Since you only have 1 HDMI port on the video card the 2nd HDMI cable will need one of these adapters to plug into it.
 

liamj2003

Standard Member
Neither VGA or DVI do sound , so HDMI is the best connection option.

DVI and HDMI are pin for pin compatible , so a DVI to HDMI lead would work but remember , no sound , so HDMI is still the best connection option.

With both DVI and HDMI you are limited in the length of cable for reliable operation , anything over 8 to 10 meters and there are usually issues , anything less than that and you should be fine.

That leaves the splitting question.
What are you planning on doing ? Are you going to be using both screens at the same time ?
Are you planning on spreading the desktop across both screens or do you want the same content on each screen?

With Both DVI and HDMI there is an electronic handshake that happens continously , the card will ask the TV's what resolution they are and try to set it up accordingly , this presents problems in your case as the TV's are a different native resolution.

Your best way out of this is to set the resolution on the PC to 1280 x 720 which is more commonly known as 720p , both TV's should accept that over HDMI.

You will need a quality HDMI distribution box , a 1 in two out box at least. Note that its a distribution box you want and not a splitter , when it comes to HDMI a splitter can only have one output active at any one time , a distribution box has all outputs active.

The box must have its own power supply , HDMI is not like USB where it can power external devices , the interface was never designed with that in mind , as a result , splitters or distribution boxes that dont have their own PSU tend to be very unstable. This is because they steal power from the HDMI interface , and not all HDMI interfaces can afford to have power stolen from them.

THANKYOU Very much this has explained alot to me, I havent really thought about what i want to display on what screen, I guess the same thing but to be able to have different things in the future suits me aswell, (as I want to get into video editing etc)

The maximum cable length is 10m the other is 6m that goes upstairs to bedroom, So HDMI all the way huh? Should I buy the 1.4v models to be on the safe side (furure proof and all) and Ill look into the distribution box with power input.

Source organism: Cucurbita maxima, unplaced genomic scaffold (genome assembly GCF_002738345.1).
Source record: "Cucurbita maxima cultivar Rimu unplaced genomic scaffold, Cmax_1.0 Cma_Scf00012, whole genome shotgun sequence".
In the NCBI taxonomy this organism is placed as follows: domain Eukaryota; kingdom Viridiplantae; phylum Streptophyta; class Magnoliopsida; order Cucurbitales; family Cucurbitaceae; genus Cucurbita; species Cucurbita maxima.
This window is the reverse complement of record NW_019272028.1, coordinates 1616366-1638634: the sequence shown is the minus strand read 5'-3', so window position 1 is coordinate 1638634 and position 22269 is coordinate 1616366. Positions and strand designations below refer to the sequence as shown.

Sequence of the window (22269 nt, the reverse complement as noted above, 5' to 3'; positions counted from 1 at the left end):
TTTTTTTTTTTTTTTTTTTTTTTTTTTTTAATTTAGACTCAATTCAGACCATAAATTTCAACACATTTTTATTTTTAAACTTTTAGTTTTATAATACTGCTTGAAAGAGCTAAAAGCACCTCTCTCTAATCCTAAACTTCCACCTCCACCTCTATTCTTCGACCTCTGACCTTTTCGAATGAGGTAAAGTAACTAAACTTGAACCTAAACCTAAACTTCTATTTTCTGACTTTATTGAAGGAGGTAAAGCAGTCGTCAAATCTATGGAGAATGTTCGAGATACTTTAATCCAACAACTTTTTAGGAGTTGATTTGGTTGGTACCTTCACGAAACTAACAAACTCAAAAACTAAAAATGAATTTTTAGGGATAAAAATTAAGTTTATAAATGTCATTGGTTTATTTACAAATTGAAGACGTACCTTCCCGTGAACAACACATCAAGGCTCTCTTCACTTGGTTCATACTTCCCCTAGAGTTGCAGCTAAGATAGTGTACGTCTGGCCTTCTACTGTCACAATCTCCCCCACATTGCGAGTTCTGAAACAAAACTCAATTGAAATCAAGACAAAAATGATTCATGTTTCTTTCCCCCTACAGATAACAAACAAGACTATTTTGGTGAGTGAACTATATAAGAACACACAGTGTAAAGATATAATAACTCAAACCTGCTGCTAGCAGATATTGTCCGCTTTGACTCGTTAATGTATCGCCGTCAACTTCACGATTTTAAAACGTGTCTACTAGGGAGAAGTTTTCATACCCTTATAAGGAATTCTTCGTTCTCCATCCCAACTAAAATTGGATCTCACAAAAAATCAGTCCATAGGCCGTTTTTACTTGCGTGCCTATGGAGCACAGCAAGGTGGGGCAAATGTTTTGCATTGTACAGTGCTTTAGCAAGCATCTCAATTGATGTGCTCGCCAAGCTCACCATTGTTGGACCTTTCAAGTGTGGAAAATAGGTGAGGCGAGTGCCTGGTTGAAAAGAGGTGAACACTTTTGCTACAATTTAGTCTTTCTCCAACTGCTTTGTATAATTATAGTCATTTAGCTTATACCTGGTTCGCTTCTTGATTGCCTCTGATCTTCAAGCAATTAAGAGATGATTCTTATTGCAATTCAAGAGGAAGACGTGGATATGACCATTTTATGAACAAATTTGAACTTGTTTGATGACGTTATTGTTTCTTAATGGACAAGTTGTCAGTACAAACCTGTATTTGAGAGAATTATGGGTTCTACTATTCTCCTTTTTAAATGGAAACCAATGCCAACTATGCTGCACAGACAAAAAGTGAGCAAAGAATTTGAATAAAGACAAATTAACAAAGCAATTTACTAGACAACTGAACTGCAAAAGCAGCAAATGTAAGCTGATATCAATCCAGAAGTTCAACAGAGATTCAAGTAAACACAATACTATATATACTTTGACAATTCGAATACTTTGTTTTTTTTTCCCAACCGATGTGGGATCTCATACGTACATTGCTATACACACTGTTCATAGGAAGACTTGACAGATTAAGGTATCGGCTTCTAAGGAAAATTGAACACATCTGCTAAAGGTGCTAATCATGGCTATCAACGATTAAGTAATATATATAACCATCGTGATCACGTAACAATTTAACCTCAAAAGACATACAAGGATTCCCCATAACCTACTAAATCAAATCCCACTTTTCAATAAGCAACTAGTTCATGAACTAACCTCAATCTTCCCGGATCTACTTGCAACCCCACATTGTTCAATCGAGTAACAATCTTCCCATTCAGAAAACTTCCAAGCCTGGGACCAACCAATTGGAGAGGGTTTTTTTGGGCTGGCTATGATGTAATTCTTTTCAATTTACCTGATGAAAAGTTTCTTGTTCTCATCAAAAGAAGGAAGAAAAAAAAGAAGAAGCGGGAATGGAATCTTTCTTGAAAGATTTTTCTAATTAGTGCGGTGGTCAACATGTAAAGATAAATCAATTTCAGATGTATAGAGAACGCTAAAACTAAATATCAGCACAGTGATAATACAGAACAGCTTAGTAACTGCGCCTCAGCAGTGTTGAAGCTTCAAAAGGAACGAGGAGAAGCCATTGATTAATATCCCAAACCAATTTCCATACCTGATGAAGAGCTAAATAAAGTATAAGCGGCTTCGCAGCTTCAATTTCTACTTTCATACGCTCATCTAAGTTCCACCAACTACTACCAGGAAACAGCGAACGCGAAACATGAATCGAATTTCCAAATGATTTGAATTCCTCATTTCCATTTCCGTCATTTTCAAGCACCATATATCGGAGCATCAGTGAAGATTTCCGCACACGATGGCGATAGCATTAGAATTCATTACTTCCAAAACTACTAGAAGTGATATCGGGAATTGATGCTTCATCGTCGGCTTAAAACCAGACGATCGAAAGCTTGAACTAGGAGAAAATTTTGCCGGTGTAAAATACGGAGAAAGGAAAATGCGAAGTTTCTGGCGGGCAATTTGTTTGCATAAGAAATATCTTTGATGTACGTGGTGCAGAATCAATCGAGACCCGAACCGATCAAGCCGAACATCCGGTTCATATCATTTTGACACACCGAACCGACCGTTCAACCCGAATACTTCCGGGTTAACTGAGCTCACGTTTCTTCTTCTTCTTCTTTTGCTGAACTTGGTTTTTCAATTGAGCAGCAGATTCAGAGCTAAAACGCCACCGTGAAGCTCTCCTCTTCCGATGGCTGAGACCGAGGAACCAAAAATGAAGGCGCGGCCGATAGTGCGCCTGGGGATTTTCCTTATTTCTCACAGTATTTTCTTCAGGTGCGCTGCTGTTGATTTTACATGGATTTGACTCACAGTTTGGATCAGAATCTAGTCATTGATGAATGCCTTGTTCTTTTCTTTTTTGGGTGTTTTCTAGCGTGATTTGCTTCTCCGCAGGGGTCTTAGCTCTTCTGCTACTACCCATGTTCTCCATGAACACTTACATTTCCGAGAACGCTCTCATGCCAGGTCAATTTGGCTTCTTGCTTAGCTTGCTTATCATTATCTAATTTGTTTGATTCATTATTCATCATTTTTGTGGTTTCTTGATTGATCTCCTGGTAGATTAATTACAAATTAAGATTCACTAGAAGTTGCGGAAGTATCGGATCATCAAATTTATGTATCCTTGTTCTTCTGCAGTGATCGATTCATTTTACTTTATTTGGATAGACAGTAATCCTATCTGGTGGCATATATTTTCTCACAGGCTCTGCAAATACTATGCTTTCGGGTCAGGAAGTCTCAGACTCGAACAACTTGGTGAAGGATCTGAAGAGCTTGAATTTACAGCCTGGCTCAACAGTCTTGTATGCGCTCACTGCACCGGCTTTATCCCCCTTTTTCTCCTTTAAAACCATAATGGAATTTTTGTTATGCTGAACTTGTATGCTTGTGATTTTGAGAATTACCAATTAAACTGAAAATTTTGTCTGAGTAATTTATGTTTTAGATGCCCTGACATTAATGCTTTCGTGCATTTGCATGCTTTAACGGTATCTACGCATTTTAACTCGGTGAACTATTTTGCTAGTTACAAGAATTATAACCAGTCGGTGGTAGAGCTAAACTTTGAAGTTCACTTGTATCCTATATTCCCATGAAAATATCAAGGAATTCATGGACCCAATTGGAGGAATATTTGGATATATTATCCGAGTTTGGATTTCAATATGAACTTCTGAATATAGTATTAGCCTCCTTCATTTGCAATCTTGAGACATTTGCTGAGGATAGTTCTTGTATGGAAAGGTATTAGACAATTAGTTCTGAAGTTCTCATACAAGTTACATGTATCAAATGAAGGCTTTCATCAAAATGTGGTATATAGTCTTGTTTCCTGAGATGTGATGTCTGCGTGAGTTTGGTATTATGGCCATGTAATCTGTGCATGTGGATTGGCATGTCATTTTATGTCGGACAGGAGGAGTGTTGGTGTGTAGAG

Many thanks once again
 

andy1249

Distinguished Member
Should I buy the 1.4v models to be on the safe side (furure proof and all)

Theres no such thing mate , when sellers put numbers on cables like that its a pure con job. They only apply to the electronic chipsets within the hardware , they have nothing to do with cables.

With cables you really have only two types.

High speed or Standard speed. These logos are the results of a bandwidth throughput test carried out on the cable.

For 3D or 2D 1080p @ 60hz you would probably need High speed , but no cable longer than 8 meters has ever passed the high speed test.

Note that these signals are at the very low end of the high speed test , which goes right up to the limit of the interface , so these two signals can and most likely will work with any HDMI cable.

For everything else , standard speed will do , and yes , Blu ray in 2D falls firmly within standard speed limits.

There are also standard and high speed cables with ethernet , but not one manufacturer has implemented that feature in any piece of equipment , you dont need it , and most likely never will , as HDMI has no chance of replacing the more mature and more reliable standard ethernet port ( RJ45 socket).

So , bottom line , in the real world there are two types of HDMI cable , standard speed and high speed , get high speed if you can , anything else printed on the cable or packaging is just marketing guff.
 

The latest video from AVForums

Hisense U7H TV and T+A Solitaire T headphone reviews, AV/HiFi news plus, what is screen uniformity?
Subscribe to our YouTube channel
Support AVForums with Patreon

Top Bottom